Researchers from Oklahoma University have launched a study at four Oklahoma tribal colleges to look at why Native American students are underrepresented in science, technology, engineering, and math (STEM) fields, according to a recent article by The Oklahoma Daily.
More than 500 Native American students at Oklahoma University have already participated in the study, which is trying to determine which factors influence students to pursue or shy away from STEM fields.
Nationwide, Native American students are underrepresented in STEM courses, majors, and careers. In 2011, minority students, including American Indians and Alaska Natives, made up only 12 percent of students enrolled in graduate science and engineering programs, and 10 percent of the workforce in science and engineering jobs.
Researchers at Oklahoma University say that initial responses collected by the study show that Native American students who are “more communally connected” seem to be less likely to major in STEM careers. Some students have suggested that their tribes have an influential role in developing career interests. Researcher Joy Pendley told The Oklahoma Daily that the study aims to examine this and learn more about how tribes view STEM fields. “It looks like all the tribal colleges have a math-science route that indicates a STEM focus, and so we need to understand what their goals are,” Pendley said. “Is STEM important to the tribes?”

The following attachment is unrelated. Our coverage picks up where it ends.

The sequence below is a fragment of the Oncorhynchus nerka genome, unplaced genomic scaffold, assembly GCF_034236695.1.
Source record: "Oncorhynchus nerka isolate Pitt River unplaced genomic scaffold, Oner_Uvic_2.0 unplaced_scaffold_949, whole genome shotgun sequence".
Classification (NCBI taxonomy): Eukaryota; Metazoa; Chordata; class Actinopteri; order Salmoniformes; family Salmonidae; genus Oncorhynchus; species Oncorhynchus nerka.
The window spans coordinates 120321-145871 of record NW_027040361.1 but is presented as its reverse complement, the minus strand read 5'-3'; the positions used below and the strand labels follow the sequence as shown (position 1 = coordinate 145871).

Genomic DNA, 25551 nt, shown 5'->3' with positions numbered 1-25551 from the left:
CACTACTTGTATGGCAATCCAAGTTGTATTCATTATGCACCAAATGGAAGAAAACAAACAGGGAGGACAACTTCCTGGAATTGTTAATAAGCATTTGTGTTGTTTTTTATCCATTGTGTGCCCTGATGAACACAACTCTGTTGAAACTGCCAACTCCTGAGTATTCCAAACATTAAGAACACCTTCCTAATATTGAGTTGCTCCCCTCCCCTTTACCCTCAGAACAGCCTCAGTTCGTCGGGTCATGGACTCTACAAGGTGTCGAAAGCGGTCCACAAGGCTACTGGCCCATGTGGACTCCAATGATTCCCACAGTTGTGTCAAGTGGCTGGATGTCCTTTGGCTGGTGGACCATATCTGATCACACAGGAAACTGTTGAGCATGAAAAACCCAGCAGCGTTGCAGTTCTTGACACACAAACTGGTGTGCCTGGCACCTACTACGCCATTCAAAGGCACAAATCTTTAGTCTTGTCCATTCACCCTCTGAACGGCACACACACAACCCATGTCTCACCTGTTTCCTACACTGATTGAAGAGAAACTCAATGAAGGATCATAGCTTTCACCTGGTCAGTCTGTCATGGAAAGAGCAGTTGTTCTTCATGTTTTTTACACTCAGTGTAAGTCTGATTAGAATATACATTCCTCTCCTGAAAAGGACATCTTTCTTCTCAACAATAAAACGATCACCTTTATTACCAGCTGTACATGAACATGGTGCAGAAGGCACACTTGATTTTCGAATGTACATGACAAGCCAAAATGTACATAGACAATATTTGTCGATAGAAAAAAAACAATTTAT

Some schools have attempted to boost Native participation in STEM fields by offering programs for Native students. Last year, the Oklahoma State University Center for Health Sciences launched an initiative to partner with tribes and create a medical training program for Native students. The University of Idaho recently received a grant from the National Science Foundation to boost Native participation in STEM by developing and studying a “culturally relevant model for recruiting and mentoring Native students.” Montana State University, the University of Montana and Washington State University also have received similar grants.
A version of this news article first appeared in the Rural Education blog.